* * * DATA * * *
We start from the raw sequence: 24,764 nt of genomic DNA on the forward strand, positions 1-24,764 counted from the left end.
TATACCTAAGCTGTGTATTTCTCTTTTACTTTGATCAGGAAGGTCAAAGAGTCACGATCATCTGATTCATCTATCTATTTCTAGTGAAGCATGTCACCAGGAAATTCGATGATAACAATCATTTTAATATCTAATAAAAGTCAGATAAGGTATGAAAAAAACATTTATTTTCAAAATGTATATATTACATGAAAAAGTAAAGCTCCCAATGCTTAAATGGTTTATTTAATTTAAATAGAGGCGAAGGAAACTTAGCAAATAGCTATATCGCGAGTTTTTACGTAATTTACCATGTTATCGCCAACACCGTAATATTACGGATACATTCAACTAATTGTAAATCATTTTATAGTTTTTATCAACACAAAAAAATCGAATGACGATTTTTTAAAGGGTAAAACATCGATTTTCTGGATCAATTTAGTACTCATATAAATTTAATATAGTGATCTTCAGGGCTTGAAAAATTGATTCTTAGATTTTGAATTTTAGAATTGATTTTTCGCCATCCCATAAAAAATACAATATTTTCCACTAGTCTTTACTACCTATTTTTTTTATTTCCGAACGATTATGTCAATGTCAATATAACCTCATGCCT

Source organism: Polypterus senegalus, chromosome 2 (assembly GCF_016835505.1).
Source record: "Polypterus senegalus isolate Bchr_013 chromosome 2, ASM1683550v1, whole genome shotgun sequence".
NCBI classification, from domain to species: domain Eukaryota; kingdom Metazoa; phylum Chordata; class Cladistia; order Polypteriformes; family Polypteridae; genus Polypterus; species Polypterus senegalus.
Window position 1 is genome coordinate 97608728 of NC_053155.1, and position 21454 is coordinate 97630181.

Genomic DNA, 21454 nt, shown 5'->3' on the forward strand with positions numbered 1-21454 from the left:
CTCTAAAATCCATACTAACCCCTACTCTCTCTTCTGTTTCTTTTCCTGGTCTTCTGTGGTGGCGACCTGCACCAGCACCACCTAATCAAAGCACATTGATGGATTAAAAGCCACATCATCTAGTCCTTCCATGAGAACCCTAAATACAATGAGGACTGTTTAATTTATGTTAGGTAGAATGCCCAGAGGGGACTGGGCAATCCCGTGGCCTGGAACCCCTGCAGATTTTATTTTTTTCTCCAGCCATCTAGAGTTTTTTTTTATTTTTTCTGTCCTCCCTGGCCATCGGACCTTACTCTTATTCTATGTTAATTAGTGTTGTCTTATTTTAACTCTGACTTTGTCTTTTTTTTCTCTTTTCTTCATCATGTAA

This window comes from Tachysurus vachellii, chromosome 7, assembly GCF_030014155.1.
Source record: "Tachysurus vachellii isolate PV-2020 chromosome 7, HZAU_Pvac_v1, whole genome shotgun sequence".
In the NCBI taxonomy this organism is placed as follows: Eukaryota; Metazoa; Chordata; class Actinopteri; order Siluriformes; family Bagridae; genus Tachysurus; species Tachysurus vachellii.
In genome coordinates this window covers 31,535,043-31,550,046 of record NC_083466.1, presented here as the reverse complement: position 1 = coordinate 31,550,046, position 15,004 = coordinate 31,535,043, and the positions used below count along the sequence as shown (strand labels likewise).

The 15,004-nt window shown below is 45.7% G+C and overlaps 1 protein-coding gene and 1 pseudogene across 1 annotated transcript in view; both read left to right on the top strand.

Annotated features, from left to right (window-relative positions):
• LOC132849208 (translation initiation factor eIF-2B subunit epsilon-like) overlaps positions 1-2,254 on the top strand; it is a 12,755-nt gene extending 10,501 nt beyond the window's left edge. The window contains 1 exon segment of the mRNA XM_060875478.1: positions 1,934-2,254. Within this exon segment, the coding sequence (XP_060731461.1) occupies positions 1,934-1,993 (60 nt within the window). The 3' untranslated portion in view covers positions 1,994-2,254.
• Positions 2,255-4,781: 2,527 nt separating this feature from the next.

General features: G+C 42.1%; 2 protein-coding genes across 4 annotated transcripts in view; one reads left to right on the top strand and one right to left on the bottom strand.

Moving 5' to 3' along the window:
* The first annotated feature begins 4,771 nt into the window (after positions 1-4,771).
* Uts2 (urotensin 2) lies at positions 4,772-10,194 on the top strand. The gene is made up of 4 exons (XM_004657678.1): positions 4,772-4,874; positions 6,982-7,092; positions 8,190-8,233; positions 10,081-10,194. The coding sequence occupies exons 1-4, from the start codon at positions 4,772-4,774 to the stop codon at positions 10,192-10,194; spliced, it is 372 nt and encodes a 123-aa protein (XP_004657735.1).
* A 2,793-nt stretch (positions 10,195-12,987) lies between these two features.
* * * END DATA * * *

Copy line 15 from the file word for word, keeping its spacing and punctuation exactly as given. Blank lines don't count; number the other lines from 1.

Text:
• LOC132849208 (translation initiation factor eIF-2B subunit epsilon-like) overlaps positions 1-2,254 on the top strand; it is a 12,755-nt gene extending 10,501 nt beyond the window's left edge. The window contains 1 exon segment of the mRNA XM_060875478.1: positions 1,934-2,254. Within this exon segment, the coding sequence (XP_060731461.1) occupies positions 1,934-1,993 (60 nt within the window). The 3' untranslated portion in view covers positions 1,994-2,254.